The Global Economic Governance (GEG) Africa programme is a policy research and stakeholder engagement programme to strengthen the influence of pro-poor African coalitions at global economic governance fora.
Friday, 27 July 2018 12:02

The Suitability of a Stabilisation Fund for SACU

Written by Yash Ramkolowan

GEGAfrica Policy Briefing, July 2018

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GEGAfrica Theme 3

The most recent – 2002 – Southern African Customs Union (SACU) Agreement revised the customs and excise revenue sharing formula for SACU member states. Since this revision, some SACU member states have seen significant volatility in their receipt of revenues from the SACU revenue pool. Given this, one of the focus areas of SACU’s work programme is the establishment of a regional SACU stabilisation fund, primarily to counter volatility in the common SACU revenue pool. This policy briefing summarises the rationale for and feasibility of such a fund in SACU. A review of existing stabilisation funds finds no evidence of one established at a regional level. This may be because, at the very least, individual country participants would need to agree to a set of common regional fund deposit and withdrawal rules, which would impact their own revenue and expenditure dynamics. For SACU, the establishment of a regional stabilisation fund is premised on the common SACU revenue pool being the root cause of the revenue unpredictability and volatility for member states. However, an analysis of SACU member state revenues highlights that the scale and source of revenue volatility differ for each. Receipts from the common SACU revenue pool are the main drivers of overall revenue volatility only for Lesotho, Namibia and eSwatini (Swaziland). The lack of historical precedent for a regional fund with a stabilisation objective –and the fact that SACU member states have significantly different revenue and expenditure profiles –demonstrates the potential difficulty in establishing a regional stabilisation fund for SACU. Where regional funds do exist, they are typically established for broader development and infrastructure investment purposes.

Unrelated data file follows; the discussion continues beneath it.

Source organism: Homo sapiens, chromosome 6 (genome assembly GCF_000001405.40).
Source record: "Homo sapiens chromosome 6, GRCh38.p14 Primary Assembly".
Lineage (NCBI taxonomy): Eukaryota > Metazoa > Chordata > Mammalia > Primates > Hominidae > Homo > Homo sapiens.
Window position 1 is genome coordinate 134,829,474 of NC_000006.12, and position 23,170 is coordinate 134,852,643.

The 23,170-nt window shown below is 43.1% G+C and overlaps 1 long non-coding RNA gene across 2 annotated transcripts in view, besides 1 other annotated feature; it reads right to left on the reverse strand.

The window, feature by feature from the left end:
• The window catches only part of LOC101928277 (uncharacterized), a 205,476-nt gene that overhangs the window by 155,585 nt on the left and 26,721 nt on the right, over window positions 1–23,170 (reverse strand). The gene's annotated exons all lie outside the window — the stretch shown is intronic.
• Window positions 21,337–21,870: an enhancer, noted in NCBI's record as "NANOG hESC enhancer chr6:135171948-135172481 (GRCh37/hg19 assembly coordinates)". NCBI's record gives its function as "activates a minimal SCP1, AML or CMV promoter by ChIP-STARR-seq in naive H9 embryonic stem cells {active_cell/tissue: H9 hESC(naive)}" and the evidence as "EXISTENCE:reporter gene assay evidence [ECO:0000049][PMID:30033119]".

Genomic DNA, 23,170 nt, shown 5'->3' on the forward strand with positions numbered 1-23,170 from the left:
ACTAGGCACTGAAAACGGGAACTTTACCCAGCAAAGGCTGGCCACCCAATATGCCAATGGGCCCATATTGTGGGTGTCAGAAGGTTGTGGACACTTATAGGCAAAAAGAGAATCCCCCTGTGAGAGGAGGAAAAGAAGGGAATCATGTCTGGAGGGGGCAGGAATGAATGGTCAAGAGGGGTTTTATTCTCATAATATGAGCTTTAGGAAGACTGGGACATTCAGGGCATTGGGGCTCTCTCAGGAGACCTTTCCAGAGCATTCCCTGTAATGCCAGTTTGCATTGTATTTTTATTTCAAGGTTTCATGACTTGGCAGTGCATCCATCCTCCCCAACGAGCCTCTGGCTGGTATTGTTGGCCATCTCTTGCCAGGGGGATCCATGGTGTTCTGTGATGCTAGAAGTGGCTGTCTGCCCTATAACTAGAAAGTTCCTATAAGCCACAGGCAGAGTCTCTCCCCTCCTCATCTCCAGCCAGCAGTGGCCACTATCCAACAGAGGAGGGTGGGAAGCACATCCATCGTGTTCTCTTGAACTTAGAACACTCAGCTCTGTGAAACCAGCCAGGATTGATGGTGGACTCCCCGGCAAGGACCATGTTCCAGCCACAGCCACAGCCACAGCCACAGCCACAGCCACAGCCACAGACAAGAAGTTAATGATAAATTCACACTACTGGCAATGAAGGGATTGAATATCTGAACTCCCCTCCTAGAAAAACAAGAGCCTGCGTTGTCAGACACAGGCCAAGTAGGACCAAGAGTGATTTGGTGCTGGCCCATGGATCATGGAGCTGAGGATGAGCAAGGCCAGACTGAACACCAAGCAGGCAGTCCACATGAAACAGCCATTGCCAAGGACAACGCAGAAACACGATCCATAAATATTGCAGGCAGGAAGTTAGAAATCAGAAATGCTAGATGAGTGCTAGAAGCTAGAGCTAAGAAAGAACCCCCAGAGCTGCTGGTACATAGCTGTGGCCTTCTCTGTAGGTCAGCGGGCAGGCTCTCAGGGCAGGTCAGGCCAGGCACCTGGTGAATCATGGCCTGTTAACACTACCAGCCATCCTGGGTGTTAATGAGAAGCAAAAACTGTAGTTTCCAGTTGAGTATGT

Author: Yash Ramkolowan

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